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Texas ranks among the leading states for projected wind power capacity

Texas gets a gold star when it comes to projected wind power capacity. Photo via Getty Images

A new report ranks Texas in the top three states that are blowing away nationwide wind power capacity projections.

Texas, Wyoming, and Iowa are standing out in terms of wind power capacity, according to a report from Texas Real Estate Source, a Texas real estate, travel, and lifestyle website, that analyzed all 50 states and ranked them by total projected capacity, capacity per capita, and capacity per square mile.

Nationwide wind power capacity is projected to grow exponentially in the coming years, with Texas, Wyoming, and Iowa leading the charge. With 44,974 megawatts of projected wind power capacity, Texas leads the country in terms of volume. Wyoming, meanwhile, leads the nation in projected wind power capacity per capita with 6,679 MW serving a population of 581,381, and Iowa takes first place in projected wind power capacity per square mile.

"As renewable energy continues to command center-stage attention and massive financial investment, wind power has proven to be an indispensable tool in the clean energy toolbox," reads the report.

In its top spot, Texas' projected wind power capacity is more than triple the capacity of second place, Oklahoma, but the Lone Star State falls to ninth place in the ranking of capacity per capita with 1.5 kilowatts.

“It’s no surprise to see Texas significantly outpacing the nation in installed and projected wind power capacity," says a spokesperson from Texas Real Estate Source. "The combination of boundless land, favorable wind patterns, and highly-respected research institutions has made it the perfect place for wind power adoption. It’s revealing, however, to see the per capita and per square mile rankings: they give us a more complete picture of which states are at the forefront of wind power development.”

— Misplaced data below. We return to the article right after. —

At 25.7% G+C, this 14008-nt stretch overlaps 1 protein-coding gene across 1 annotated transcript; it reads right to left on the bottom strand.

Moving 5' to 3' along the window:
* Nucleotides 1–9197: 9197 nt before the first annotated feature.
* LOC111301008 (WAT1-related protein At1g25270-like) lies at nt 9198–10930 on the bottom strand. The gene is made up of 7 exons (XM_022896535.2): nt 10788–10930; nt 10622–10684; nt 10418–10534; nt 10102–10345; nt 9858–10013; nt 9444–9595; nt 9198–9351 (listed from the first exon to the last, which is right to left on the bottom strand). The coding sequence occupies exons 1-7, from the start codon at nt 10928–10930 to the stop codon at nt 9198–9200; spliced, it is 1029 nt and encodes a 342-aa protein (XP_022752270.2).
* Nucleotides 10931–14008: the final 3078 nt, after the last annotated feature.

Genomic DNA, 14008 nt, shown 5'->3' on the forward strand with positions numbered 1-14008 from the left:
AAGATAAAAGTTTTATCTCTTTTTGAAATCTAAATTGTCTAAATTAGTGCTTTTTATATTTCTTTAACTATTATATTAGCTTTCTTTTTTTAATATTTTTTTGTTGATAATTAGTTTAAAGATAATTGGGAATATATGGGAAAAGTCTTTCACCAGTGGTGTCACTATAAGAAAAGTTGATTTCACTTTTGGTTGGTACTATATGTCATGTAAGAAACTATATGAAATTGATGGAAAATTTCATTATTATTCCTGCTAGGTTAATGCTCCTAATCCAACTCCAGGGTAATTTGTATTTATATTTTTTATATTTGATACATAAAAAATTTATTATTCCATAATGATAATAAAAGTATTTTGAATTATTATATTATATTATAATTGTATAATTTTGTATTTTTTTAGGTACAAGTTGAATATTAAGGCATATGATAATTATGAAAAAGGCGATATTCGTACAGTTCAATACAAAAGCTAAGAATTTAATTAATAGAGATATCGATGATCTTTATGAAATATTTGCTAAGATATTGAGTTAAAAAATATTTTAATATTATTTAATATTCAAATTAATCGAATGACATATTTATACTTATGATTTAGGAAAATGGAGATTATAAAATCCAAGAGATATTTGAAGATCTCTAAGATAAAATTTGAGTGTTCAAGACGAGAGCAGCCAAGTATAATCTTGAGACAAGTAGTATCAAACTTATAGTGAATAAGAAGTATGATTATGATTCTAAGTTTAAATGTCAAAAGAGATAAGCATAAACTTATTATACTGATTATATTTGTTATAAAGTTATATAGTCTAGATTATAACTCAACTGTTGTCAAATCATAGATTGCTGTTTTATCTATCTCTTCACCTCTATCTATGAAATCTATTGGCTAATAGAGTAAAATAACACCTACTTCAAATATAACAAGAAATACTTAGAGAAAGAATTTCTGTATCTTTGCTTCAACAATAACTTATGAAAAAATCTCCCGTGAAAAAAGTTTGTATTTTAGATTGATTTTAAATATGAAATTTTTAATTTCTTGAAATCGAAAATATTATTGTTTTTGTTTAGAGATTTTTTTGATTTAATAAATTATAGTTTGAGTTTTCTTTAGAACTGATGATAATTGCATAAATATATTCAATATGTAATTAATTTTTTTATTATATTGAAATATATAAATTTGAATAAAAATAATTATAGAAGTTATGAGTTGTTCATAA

A few other states to take note of in the report are California and Arkansas. California ranks No. 7 when it comes to total projected wind power capacity but only is No. 24 in the per capita ranking. And, considering the state has only 104 MW currently under construction, California doesn't seem to be keeping up with its population.

Arkansas, meanwhile, has 180 MW currently under construction — previously having a projected zero MW of wind power capacity. Once this is done, Arkansas will outperform 17 other states.

When it comes to wind power jobs, the Lone Star State is making some moves on that front too, according to another report. The SmartAsset study found that 2.23 percent of workers in the Houston area hold down jobs classified as “green.” Per the Department of Energy, Texas tallied almost 25,500 wind energy jobs in 2021.

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A View From HETI

A View From UH

A Rice University professor studied the Earth's carbon cycle in the Rio Madre de Dios to shed light on current climate conditions. Photo courtesy of Mark Torres/Rice University

Carbon cycles through Earth, its inhabitants, and its atmosphere on a regular basis, but not much research has been done on that process and qualifying it — until now.

In a recent study of a river system extending from the Peruvian Andes to the Amazon floodplains, Rice University’s Mark Torres and collaborators from five institutions proved that that high rates of carbon breakdown persist from mountaintop to floodplain.

“The purpose of this research was to quantify the rate at which Earth naturally releases carbon dioxide into the atmosphere and find out whether this process varies across different geographic locations,” Torres says in a news release.

Torres published his findings in a study published in PNAS, explaining how they used rhenium — a silvery-gray, heavy transition metal — as a proxy for carbon. The research into the Earth’s natural, pre-anthropogenic carbon cycle stands to benefit humanity by providing valuable insight to current climate challenges.

“This research used a newly-developed technique pioneered by Robert Hilton and Mathieu Dellinger that relies on a trace element — rhenium — that’s incorporated in fossil organic matter,” Torres says. “As plankton die and sink to the bottom of the ocean, that dead carbon becomes chemically reactive in a way that adds rhenium to it.”

The research was done in the Rio Madre de Dios basin and supported by funding from a European Research Council Starting Grant, the European Union COFUND/Durham Junior Research Fellowship, and the National Science Foundation.

“I’m very excited about this tool,” Torres said. “Rice students have deployed this same method in our lab here, so now we can make this kind of measurement and apply it at other sites. In fact, as part of current research funded by the National Science Foundation, we are applying this technique in Southern California to learn how tectonics and climate influence the breakdown of fossil carbon.”

Torres also received a three-year grant from the Department of Energy to study soil for carbon storage earlier this year.

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